Haves, Halves, and Have-Nots: School Libraries and Student Achievement in California Page: 181
The following text was automatically extracted from the image on this page using optical character recognition software:
Research Question 4
Research Question 4: How does student achievement vary, if at all, in relationship to
other library program elements?
The patterns for correlations in answer to this question were the same as on prior
questions; the strength of correlations increased with grade level. At the elementary level, all
other library program elements-hours open, collection size, budget, and total technology-were
significantly, though weakly, related to English Language Arts CST scores in all bivariate and
At the middle school level, collection size and budget-related items-were still only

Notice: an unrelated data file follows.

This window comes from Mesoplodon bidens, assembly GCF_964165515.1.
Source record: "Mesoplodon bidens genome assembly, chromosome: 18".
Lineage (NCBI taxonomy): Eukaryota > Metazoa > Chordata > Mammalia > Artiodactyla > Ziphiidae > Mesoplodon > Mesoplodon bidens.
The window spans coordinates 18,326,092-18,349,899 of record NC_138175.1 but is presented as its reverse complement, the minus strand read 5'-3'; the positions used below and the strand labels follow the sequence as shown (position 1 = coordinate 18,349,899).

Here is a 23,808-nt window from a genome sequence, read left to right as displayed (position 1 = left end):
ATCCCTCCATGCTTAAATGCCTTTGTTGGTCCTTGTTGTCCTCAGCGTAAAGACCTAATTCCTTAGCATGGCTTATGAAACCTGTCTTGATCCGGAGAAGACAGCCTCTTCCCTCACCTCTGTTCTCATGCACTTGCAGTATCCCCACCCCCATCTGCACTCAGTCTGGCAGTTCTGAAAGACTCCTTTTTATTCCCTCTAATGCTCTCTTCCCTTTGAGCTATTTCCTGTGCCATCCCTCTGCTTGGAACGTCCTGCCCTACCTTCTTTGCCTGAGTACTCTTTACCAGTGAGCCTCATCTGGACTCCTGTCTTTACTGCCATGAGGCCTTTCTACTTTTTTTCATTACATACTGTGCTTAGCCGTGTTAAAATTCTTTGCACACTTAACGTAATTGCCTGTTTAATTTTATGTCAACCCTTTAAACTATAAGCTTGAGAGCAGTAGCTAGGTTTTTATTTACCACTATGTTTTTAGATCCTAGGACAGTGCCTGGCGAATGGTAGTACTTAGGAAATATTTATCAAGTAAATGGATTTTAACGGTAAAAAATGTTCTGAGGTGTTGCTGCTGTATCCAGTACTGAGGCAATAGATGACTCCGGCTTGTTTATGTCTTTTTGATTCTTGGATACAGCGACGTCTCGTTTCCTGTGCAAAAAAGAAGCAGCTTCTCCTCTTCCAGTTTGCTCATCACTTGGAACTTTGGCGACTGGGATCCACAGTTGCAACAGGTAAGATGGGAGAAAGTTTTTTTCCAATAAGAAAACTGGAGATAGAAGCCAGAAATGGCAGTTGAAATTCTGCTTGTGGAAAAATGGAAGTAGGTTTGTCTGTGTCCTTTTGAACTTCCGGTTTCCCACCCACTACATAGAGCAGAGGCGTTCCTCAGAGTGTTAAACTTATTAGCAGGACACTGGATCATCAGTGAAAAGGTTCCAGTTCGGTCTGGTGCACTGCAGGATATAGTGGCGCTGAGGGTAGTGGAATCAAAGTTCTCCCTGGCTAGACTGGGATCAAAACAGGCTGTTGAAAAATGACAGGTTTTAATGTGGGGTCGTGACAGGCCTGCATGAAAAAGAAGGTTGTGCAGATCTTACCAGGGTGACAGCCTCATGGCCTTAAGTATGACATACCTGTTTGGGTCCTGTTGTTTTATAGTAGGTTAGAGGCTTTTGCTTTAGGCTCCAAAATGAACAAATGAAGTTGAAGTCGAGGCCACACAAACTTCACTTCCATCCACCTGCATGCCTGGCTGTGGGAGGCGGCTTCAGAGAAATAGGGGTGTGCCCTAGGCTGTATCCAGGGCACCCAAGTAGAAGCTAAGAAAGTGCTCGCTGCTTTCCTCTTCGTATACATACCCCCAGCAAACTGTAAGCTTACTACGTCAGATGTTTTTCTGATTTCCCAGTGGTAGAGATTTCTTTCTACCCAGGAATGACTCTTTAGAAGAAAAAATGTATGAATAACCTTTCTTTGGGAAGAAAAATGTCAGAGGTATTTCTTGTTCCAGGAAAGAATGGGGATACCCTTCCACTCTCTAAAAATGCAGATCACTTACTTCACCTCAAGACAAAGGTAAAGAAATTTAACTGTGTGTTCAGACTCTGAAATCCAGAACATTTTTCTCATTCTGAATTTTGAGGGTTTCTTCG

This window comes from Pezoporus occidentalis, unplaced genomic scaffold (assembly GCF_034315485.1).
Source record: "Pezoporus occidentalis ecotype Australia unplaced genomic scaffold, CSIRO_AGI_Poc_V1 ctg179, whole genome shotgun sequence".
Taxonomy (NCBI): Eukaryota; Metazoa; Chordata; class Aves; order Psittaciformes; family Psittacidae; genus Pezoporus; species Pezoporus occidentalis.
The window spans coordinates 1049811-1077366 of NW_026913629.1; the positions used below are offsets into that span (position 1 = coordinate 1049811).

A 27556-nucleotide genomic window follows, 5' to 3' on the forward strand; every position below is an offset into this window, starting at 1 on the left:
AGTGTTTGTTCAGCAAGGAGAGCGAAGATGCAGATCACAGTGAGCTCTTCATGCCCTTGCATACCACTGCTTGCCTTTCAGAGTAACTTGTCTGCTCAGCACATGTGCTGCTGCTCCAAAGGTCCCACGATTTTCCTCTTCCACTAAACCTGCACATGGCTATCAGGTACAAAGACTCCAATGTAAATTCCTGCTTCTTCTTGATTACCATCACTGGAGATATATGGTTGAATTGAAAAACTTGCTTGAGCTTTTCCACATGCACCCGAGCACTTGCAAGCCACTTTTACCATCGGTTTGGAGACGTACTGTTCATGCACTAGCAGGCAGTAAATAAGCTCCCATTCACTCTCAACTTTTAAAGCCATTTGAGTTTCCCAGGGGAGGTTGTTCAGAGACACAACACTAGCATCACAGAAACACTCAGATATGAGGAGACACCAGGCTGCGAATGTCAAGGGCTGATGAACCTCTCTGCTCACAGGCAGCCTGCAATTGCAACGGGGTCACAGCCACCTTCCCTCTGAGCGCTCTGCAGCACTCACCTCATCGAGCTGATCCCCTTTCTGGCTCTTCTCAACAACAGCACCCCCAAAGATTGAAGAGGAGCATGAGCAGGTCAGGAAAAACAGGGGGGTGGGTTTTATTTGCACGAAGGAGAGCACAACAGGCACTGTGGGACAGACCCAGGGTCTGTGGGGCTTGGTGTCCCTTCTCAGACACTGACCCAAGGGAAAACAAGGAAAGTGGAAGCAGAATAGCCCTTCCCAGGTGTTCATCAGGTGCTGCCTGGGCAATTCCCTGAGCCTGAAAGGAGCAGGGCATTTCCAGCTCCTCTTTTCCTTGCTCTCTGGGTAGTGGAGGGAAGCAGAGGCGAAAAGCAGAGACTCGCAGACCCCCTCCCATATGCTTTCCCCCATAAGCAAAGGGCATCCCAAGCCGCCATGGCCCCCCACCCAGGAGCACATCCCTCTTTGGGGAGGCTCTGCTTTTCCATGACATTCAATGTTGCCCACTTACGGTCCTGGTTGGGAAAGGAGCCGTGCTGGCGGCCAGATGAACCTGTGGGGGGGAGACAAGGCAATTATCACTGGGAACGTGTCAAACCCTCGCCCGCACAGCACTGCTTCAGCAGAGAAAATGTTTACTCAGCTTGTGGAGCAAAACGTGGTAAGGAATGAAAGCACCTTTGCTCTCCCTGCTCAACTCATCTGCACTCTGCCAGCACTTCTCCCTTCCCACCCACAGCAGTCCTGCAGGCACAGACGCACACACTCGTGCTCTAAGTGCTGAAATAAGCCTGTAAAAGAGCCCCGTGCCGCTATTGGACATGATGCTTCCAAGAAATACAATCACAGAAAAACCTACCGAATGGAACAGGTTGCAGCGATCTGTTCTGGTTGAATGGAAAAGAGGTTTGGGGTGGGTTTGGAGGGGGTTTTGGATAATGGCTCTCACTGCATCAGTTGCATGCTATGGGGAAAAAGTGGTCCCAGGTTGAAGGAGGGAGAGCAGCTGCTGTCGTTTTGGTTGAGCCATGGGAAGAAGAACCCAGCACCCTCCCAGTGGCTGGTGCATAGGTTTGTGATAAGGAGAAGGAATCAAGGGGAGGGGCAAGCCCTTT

weakly correlated with student achievement, but hours open and total technology exhibited r
values in partial correlations of up to .28 and .27, p <.001, respectively.
At the high school level, where professional staffing was strongest, so were the
correlations between these library elements and student achievement. No bivariate or partial
correlation between these library elements and either English Language Arts or U.S. History
CST scores had an r value of less than .32, p <.001, and only budget had r values of less than
Here’s what’s next.
This dissertation can be searched. Note: Results may vary based on the legibility of text within the document.
Citing and Sharing
Basic information for referencing this web page. We also provide extended guidance on usage rights, references, copying or embedding.
Reference the current page of this Dissertation.
Achterman, Douglas L. Haves, Halves, and Have-Nots: School Libraries and Student Achievement in California, dissertation, December 2008; Denton, Texas. (digital.library.unt.edu/ark:/67531/metadc9800/m1/195/: accessed June 26, 2017), University of North Texas Libraries, Digital Library, digital.library.unt.edu; .